Every screw up your e-mail password and login with a free provider and feel completely stuck? That's what happened to my teenage daughter who very quickly changed her password in her Yahoo e-mail account a couple of days ago. Clearly, she repeated a typed mistake twice in specifying her new password. Bottom line: we were locked out of her account, which contained vital communications pertaining to her her college search and athletic recruitment. We tried Yahoo's "Forget your password or ID?" option, but that did not work. We tried it so many times - DOB and zipcode were the critical to access - the account sensed a hacker and was temporarily disabled. We got a half dozen automated e-mail responses advising us to do the things we had already tried uncessfully (turn off caps lock, try forgot your password etc).
We thought we were stuck. The automated e-mails said that passwords were encrpyted, suggesting no human other than my daughter and whoever revealed them to could ever know their identity. Yahoo also said they could not reset the password or give us a new one. That's 150 or so e-mails and countless key contacts down the drain. She would have to go back to all her contacts and inform them of her new e-mail. What a pain!?
Via e-mail, we begged for human intervention and finally in our 22nd frantic hour, we got an e-mail with a temporary password from Yahoo customer care. Out of the dark vastness of cyberspace, it had picked up our SOS and sent a lifeboat. We were back in business. What impresses me about this that we have no financial relation with Yahoo!. This is a free e-mail My Yahoo! account. Why should it go out of its way to help us? We must have gotten through what must be hundreds if not thousands of such desparate messages every day.
Samsung's Galaxy line of smartphones used to fare quite well in the repairability department, but last year's flagship S5 model took a tumble, scoring a meh-inducing 5/10. Will the newly redesigned S6 lead us back into star-studded territory, or will we sink further into the depths of a repairability black hole?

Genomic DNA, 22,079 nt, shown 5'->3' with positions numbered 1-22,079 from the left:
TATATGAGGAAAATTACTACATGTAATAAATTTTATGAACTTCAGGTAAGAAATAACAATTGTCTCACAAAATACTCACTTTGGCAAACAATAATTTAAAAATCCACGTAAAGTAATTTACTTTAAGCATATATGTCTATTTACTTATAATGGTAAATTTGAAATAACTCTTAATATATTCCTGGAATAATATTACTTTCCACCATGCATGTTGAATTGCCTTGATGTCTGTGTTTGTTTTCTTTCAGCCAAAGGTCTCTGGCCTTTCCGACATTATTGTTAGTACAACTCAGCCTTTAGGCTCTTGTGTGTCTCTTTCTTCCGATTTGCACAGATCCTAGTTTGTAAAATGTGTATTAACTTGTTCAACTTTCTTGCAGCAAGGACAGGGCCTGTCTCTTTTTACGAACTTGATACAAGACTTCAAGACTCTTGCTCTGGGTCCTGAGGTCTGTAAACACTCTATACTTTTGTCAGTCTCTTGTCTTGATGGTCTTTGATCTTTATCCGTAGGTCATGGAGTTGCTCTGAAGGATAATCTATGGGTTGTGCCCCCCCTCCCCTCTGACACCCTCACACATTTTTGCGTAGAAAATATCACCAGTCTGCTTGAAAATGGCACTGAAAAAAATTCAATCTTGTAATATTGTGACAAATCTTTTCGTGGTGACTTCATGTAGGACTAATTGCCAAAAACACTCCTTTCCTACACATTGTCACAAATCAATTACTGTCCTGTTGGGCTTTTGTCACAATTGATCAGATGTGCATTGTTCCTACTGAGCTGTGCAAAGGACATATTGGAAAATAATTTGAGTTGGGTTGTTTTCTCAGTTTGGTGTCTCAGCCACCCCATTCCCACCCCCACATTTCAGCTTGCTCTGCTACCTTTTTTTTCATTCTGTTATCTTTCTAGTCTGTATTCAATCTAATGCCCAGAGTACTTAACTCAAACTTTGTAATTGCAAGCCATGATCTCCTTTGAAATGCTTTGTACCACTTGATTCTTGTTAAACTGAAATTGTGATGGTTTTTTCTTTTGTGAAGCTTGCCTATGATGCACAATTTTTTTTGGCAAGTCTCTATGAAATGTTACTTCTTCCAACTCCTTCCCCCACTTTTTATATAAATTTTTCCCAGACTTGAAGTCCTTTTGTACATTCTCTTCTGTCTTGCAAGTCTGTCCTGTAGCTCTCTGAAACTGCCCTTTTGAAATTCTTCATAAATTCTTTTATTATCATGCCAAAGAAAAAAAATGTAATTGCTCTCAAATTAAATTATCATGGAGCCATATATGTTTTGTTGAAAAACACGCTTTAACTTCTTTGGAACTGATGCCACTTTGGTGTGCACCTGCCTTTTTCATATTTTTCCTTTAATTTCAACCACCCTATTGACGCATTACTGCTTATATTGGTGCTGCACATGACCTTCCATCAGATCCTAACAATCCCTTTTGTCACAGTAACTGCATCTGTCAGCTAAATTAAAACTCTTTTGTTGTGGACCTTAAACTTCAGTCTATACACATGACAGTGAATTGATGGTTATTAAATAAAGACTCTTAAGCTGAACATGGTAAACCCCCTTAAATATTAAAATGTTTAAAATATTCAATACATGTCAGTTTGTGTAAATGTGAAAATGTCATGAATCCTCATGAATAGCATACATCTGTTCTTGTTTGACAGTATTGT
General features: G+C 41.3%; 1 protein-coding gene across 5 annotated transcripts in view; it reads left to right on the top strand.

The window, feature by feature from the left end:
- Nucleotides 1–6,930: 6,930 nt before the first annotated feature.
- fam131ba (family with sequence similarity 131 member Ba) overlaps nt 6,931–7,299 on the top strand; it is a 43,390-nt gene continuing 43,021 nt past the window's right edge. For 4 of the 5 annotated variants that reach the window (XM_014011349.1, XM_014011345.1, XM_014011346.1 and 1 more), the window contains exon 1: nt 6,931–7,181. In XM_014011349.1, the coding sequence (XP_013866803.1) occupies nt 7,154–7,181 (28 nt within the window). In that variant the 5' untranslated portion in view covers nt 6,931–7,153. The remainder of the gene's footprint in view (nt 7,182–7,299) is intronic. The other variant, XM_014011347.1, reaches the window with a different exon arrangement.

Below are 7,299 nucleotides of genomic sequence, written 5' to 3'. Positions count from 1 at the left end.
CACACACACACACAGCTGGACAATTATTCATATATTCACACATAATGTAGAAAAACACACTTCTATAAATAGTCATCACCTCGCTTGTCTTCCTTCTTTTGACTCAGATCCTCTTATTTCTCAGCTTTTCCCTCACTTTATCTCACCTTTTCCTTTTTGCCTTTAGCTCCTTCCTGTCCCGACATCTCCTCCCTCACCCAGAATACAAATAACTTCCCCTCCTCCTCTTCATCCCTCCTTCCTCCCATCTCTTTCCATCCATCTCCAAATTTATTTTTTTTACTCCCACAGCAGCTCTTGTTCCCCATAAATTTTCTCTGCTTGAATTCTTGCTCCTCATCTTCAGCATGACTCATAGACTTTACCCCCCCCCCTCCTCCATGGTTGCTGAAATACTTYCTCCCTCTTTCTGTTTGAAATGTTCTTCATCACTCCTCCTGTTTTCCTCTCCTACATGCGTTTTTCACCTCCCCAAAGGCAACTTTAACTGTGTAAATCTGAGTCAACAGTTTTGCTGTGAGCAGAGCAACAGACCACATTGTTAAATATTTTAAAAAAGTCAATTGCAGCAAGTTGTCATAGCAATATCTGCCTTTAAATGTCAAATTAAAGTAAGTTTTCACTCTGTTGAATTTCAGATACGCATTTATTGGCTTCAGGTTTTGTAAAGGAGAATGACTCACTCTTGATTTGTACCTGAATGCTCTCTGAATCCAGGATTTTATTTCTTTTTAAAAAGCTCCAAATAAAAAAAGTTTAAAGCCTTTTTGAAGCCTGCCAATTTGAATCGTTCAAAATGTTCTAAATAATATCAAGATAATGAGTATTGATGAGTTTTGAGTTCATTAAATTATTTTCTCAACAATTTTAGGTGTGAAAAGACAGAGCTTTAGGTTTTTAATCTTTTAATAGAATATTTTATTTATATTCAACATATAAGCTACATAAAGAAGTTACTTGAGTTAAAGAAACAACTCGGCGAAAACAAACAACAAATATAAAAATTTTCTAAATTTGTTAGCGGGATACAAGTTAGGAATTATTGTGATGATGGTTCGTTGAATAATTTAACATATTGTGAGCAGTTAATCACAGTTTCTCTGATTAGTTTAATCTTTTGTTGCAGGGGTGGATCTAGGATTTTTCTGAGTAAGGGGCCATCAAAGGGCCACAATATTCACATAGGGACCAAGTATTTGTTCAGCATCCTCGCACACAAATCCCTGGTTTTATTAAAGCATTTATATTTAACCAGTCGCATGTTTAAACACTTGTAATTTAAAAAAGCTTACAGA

In 2003, the world contained just over 500 million Internet-connected devices. By 2010, this figure had risen to 12.5 billion connected objects, almost six devices per individual with access to the Internet. Now, as we move into 2015, the number of connected 'things' is expected to reach 25 billion, ultimately edging toward 50 billion by the end of the decade.
NASA engineer Brian Trease studied abroad in Japan as a high school student and used to fold fast-food wrappers into cranes using origami techniques he learned in library books. Inspired by this, he began to imagine that origami could be applied to building spacecraft components, particularly solar panels that could one day send solar power from space to be used on earth.
Biomedical engineering is one of the fastest growing engineering fields; from medical devices and pharmaceuticals to more cutting-edge areas like tissue, genetic, and neural engineering, US biomedical engineers (BMEs) boast salaries nearly double the annual mean wage and have faster than average job growth.
Focus on Fundamentals consists of 45-minute on-line classes that cover a host of technologies. You learn without leaving the comfort of your desk. All classes are taught by subject-matter experts and all are archived. So if you can't attend live, attend at your convenience.